and the real world
John Mearsheimer's article "Liberal Talk, Realist Thinking"
(February/02) leaves out the tie that binds: action. Close work,
careful listening, and reconciliation of not only different views
but also different paradigms are as always the key to producing
results. Also, the idea that liberalism does not respect or understand
power is naive.
saw us successfully through two world wars and any number of civil
upheavals. We understand power in that we mediate and don't sacrifice
ends to means when we take action.
H. Gordon, AM'74, PhD'81
police think in realistic terms when it's time to stop crime does
not mean they cannot play a good, moral role that they can and
should feel good about. And just as there will always be crime
within nations, there will always be criminal behavior between
nations. Particularly when respected people who might be in a
position to notice the benefits of market economies and democratic
systems provide fodder to the enemies of such by characterizing
systems that actually provide for the non-zero-sum betterment
of humanity as mere excuses for an implied zero-sum expansionism.
New York City
congratulations on the article excerpted from Mearsheimer's book.
It is the most honest, lucid presentation of the realities of
international politics that has ever been my pleasure to read.
am presenting at a seminar on "U.S. as Superpower: The Challenge
of Statecraft" at Rocky Mountain College, and his article
will strongly influence my lecture.
L. Stickney, MD'54
to "Liberal Talk, Realist Thinking," we can rethink
the U.S. declaration of "war on terrorism." Behind such
a campaign label we have theorists influencing policy.
John Mearsheimer's publication may wield influence, and this excerpt
appears as an antidote to his earlier writings that promised a
security in bipolar geopolitics. Even within his book's title,
The Tragedy of Great Power Politics, readers may be tempted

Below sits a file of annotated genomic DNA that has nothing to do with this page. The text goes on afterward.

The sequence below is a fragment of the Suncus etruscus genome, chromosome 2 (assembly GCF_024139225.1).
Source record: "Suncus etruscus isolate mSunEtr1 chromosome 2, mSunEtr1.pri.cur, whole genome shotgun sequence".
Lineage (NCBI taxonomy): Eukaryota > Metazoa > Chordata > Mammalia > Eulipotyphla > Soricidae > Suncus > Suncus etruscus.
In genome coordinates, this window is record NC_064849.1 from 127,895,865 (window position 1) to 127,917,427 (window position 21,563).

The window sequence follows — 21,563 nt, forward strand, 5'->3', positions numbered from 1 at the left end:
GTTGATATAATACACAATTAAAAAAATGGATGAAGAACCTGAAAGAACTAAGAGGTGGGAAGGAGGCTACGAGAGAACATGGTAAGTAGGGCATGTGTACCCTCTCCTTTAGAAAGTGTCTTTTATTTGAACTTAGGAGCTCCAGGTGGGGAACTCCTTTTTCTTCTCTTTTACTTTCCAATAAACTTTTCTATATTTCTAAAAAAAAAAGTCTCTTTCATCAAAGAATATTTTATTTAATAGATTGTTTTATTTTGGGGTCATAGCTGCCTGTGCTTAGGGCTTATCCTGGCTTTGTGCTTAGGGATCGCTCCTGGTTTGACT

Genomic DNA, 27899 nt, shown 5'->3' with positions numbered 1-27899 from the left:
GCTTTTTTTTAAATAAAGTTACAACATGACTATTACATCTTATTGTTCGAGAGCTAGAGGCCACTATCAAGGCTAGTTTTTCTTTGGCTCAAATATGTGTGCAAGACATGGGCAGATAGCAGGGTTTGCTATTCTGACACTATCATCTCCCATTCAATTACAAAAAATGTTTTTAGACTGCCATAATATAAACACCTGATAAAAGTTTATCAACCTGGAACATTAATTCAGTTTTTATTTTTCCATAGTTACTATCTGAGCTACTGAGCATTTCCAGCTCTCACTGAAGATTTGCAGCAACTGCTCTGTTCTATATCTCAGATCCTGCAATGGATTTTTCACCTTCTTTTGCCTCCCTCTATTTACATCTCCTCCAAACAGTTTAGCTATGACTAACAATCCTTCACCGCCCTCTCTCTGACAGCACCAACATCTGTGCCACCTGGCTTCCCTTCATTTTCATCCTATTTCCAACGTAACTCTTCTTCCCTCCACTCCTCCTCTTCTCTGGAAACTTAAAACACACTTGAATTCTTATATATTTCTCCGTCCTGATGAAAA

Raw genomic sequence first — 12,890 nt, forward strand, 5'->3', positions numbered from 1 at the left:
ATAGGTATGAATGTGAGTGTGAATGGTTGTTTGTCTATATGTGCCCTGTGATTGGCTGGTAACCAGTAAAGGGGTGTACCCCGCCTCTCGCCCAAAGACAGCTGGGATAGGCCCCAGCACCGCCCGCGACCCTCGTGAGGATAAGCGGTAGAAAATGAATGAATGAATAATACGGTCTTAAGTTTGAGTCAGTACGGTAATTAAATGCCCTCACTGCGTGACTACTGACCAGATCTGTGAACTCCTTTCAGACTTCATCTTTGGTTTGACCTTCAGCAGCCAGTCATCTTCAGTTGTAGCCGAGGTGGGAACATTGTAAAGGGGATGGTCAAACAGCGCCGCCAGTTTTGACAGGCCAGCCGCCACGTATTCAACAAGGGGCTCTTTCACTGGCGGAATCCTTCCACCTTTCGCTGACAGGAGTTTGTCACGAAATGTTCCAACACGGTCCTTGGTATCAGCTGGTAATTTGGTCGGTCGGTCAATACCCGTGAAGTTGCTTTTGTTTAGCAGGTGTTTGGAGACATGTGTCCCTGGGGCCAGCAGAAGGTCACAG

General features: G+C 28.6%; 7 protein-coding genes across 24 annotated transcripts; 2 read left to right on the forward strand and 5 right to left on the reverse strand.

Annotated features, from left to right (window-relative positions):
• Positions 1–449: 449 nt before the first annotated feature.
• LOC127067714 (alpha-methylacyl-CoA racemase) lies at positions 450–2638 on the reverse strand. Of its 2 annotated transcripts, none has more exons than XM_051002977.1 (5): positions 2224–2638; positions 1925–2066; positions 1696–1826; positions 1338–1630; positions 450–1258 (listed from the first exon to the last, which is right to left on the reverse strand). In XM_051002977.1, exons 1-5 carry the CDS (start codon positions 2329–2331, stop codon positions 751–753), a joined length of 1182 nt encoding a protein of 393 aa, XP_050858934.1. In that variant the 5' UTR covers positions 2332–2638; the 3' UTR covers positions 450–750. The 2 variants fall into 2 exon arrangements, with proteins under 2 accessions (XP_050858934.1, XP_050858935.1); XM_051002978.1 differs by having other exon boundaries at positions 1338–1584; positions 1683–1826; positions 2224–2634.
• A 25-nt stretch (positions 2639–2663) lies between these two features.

to hope for a scholarly critique of his previous defense of superpower
dominance. But as with his subject, his rhetoric can be deceiving.
Mearsheimer's distillation of international-relations theories
as either liberal or realist promises theoretical elegance and
penetrating revelation. Yet his clarity is reductive, and the
dichotomy of his comparison misleading. Purporting to reveal a
surprising veneer of moral rhetoric covering base motives of power,
Mearsheimer instead serves up the obvious and rationalizes that
which he appears to critique.
one abroad would be surprised to hear, as Mearsheimer writes,
that through history the U.S. has been able to "get away
with [a] contradiction between rhetoric and policy." Foreign
nationals, as well as students from the College who return from
foreign study, have said this much and now say the same about
the current campaign officially labeled "Enduring Freedom."
Similarly, many who study the world did not find much to recognize
in Mearsheimer's earlier vision of "stability" in Cold
War-era proxy wars.
wonders, then, why such journalistic writing attracts scholarly
and policy audiences here. Is the answer not that Mearsheimer's
revelation is instead a justification? He purports to reveal something
startling: that "Americans are prone to believe that morality
should play an important role in politics." And he attempts